Sapindus

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Sapindus

Description

Trees, monoecious. Leaves paripinnate (in young specimens sometimes imparipinnate), in Malesian species up to 13-jugate; Inflorescences terminal, thyrsoid, widely branched. Flowers regular or zygomorphic. Petals 4 or 5, imbricate, equal, as long as to slightly longer than the calyx, short-clawed, with a scale which may be nearly as long as the petal itself, reduced to a transverse ridge, or represented by a pair of auricles. Stamens 8, free, all about equal, not or hardly exserted; Ovary 3-lobed, 3-celled; Ovules 1 per cell, sessile on a thickened angular placenta. Fruits 3-parted, often 1 or 2 parts abortive, breaking up into globular to obovoid drupes, pulp containing much saponin, endocarp pergamentaceous, hairy around the placenta. Seeds without arillode or sarcotesta, globular or ellipsoid, smooth, black, testa bony, hilum linear, slightly impressed.

Distribution

Central and southern North America: present Pacific:, Hawaii present S and SE Asia: present Tropics (and Subtropics) of Africa: present Tropics (and Subtropics) of Asia: present Tropics (and Subtropics) of the Pacific: present tropical America: present western Malesia: present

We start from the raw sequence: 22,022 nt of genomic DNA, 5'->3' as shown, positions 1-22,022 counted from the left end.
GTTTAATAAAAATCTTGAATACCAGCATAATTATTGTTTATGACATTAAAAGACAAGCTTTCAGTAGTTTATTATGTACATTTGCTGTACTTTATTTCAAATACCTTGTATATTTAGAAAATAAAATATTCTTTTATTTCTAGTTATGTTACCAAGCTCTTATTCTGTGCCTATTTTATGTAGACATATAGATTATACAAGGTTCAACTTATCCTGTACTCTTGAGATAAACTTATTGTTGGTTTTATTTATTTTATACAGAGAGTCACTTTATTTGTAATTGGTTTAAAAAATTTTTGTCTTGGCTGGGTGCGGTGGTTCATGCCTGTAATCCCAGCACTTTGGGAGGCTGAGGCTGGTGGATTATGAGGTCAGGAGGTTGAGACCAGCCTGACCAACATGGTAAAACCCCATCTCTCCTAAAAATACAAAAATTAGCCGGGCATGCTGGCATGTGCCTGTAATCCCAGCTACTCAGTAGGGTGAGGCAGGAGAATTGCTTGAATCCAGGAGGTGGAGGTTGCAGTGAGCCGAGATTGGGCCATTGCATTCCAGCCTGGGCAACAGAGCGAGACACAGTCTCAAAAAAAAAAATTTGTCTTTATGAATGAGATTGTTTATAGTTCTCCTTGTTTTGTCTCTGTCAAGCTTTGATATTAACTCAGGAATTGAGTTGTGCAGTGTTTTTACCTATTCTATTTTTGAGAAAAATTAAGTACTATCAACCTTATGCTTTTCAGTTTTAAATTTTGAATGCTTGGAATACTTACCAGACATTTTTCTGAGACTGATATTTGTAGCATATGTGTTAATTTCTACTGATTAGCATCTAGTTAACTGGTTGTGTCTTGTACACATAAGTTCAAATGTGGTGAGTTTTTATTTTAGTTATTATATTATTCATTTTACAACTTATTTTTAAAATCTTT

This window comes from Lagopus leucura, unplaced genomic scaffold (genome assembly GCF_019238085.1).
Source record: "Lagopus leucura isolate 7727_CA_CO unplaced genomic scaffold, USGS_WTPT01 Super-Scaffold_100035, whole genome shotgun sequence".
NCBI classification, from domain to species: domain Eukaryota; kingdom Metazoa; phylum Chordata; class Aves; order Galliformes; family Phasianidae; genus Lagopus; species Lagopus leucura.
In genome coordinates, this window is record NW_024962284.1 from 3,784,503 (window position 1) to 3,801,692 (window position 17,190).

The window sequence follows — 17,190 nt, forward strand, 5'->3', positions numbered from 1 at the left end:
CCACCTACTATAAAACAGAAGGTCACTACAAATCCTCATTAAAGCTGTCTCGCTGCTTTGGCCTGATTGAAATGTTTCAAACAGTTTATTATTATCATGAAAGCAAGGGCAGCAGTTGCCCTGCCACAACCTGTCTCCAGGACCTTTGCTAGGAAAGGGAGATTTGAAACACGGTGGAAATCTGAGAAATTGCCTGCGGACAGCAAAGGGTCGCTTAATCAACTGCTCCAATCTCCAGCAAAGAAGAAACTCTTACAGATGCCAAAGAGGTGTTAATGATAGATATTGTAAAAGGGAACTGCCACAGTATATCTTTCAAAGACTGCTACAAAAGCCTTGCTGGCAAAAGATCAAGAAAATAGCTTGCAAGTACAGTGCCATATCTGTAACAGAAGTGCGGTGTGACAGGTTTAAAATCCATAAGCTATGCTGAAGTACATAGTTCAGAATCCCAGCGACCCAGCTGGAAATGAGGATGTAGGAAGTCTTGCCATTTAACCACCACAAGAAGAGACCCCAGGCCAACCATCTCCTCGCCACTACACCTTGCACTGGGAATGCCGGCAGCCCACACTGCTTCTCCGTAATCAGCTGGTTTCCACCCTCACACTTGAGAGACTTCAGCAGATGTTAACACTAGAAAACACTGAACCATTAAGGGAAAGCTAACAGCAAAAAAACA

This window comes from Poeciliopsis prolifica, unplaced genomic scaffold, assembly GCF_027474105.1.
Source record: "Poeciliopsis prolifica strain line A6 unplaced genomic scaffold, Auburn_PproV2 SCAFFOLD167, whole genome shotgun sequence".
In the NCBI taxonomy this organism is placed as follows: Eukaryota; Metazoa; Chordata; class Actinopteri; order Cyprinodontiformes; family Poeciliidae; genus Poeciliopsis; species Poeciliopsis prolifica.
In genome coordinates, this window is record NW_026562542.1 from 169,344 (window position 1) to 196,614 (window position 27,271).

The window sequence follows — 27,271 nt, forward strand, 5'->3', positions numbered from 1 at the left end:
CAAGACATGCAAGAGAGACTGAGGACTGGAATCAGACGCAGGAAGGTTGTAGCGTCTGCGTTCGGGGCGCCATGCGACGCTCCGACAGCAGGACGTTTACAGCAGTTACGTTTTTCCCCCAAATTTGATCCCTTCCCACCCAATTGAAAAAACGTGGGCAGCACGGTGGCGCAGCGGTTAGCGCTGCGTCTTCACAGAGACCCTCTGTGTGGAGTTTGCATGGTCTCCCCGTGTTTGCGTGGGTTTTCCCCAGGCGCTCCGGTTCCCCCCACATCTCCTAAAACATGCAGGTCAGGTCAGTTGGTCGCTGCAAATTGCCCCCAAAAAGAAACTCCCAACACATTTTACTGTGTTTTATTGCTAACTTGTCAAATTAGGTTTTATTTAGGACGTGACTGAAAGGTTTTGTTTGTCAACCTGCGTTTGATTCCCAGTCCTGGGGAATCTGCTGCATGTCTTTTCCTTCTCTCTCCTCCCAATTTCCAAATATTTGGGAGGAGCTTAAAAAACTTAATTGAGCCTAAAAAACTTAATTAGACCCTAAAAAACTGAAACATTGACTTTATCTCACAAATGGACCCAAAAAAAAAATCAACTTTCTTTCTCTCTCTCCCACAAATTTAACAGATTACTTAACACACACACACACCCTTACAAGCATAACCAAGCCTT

10 species, 2 of which restricted to Central and southern North America, a third one throughout tropical America and (autochthonous?) in the Tropics (and Subtropics) of Africa, Tropics (and Subtropics) of Asia, and the Tropics (and Subtropics) of the Pacific; 6 species in continental S and SE Asia, one of these also in western Malesia, one species endemic in Hawaii. — .

Uses

The fruits of some species are widely used as a substitute for soap ('Soap nuts').

Notes

1. Apparently closest related to the African genera Deinbollia Schum. & Thorn. and Hornea Baker.
2. Radlkofer subdivided the genus into four sections. Of these, the following three are represented in Malesia: sect. Sapindus (S. saponaria L.), sect. Dasysapindus Radlk. (S. trifoliatus L., sometimes planted) and sect. Dittelasma (Hook. f.) Radlk. (S. rarak DC).

Citation

Radlk. - in Engl., Pflanzenr. 98. 1932
L., Sp. Pl. 1753: 367